Back in 1975, the Catholic Bishops of Appalachia wrote
"For a long time now,
our Church has been restless
with what many call
"The Modern World".
There is much in this modern world
which is good and beautiful:
the sense of freedom,
the progress of science and technology,
the personal creativity unleashed from
under stifling traditions,
the growing unity of the human family.
God has challenged us
to take up as holy
whatever is good and beautiful
in the modern world
as in all of creation.
But has also challenged us
to resist what is evil,
especially injustice." (This Land is Home to Me)
By the 21st century observation of modern American cultures has prompted Catholic thinkers, religious orders, and teachers, (including, of course, Bishops in their teaching role) to focus on major areas of concern in the United States. Manifest injustices exist in regard to treatment of the poor and the immigrants among us. The right to life of the unborn has been denied by the highest court of the land, and, indeed, our culture often attacks the multiple aspects of a consistent ethic of life. In the decades since This Land is Home to Me appeared, a deeper understanding of our relation to God's creation has deepened and our need to care for it has been constantly reaffirmed by Bishops and other Catholic leaders. (indeed, the 1995 Appalachian Bishops' Pastoral Letter At Home in the Web of Life issues this call to care for creation). It has become evident that the bases for Christian marriage and religious commitment should be better understood and secular attacks against these holy realities should be defended against. Unfortunately, the same analysis applies to freedom of conscience, a right founded in our human personhood and hitherto protected by the national Constitution.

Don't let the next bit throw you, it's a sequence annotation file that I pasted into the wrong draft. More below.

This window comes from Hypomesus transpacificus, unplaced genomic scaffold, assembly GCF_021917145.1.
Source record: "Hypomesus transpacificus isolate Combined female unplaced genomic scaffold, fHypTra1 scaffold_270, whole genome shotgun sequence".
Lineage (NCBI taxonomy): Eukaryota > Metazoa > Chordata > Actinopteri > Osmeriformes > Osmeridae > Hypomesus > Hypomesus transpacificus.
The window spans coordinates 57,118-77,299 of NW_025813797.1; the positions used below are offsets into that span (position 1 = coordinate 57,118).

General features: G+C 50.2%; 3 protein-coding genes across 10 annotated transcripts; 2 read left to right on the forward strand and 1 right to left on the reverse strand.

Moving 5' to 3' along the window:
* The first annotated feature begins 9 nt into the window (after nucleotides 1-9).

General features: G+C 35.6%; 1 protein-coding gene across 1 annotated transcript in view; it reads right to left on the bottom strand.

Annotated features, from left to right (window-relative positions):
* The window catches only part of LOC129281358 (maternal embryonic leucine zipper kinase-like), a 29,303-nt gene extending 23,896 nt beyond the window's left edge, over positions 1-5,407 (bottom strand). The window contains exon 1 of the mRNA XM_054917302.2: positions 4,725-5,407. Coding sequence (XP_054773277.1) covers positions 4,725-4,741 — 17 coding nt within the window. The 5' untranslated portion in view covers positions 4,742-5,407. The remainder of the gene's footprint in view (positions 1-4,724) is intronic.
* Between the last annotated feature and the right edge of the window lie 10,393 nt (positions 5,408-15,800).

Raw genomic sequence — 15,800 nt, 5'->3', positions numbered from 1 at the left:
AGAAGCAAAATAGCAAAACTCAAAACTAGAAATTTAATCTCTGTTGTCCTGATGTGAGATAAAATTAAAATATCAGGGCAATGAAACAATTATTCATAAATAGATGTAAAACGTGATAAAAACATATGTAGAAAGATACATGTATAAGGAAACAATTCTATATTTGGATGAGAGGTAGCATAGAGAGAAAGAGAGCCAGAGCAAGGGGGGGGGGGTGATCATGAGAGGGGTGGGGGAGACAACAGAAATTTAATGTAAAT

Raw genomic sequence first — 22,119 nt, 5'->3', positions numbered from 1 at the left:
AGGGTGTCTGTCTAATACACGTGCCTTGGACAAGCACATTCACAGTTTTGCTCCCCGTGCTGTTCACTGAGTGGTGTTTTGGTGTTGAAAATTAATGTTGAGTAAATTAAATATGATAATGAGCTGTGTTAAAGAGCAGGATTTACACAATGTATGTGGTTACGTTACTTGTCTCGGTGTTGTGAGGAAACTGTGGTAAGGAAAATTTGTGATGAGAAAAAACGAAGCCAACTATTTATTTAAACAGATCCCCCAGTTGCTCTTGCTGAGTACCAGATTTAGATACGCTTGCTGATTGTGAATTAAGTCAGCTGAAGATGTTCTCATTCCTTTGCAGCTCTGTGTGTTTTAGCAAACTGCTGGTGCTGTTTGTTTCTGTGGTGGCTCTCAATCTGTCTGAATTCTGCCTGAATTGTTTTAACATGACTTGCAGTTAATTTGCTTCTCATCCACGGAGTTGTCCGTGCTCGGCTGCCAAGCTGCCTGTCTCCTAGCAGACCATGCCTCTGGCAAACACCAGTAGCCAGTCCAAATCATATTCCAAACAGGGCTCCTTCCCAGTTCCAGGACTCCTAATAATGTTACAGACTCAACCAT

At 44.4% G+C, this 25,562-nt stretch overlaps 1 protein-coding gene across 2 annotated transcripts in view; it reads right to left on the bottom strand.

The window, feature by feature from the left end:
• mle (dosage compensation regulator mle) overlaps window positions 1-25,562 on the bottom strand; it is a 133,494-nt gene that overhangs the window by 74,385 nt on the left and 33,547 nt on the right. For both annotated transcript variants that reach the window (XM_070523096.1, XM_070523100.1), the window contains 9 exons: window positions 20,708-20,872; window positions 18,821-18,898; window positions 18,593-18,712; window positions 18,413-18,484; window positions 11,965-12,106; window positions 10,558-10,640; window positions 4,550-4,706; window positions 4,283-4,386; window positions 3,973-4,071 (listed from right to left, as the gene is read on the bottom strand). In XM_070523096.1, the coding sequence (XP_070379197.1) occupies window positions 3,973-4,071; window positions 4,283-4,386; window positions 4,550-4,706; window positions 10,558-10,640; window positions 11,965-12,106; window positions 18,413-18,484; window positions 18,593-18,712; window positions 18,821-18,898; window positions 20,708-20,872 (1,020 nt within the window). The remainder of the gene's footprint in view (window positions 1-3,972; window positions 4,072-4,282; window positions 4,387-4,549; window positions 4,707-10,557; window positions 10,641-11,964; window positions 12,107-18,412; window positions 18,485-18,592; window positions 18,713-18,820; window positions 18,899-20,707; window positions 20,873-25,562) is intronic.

But the themes underlined above are emphasized by the Catholic Conference not because they are aspects of Church teaching under attack, but because they form part of the Good News of Jesus Christ. We trust the six themes of Care for the Poor, Immigration, Ethic of Life, Care for Creation, Marriage/Commitment, and Freedom of Conscience will be well explained by the documents linked to these Educational Themes.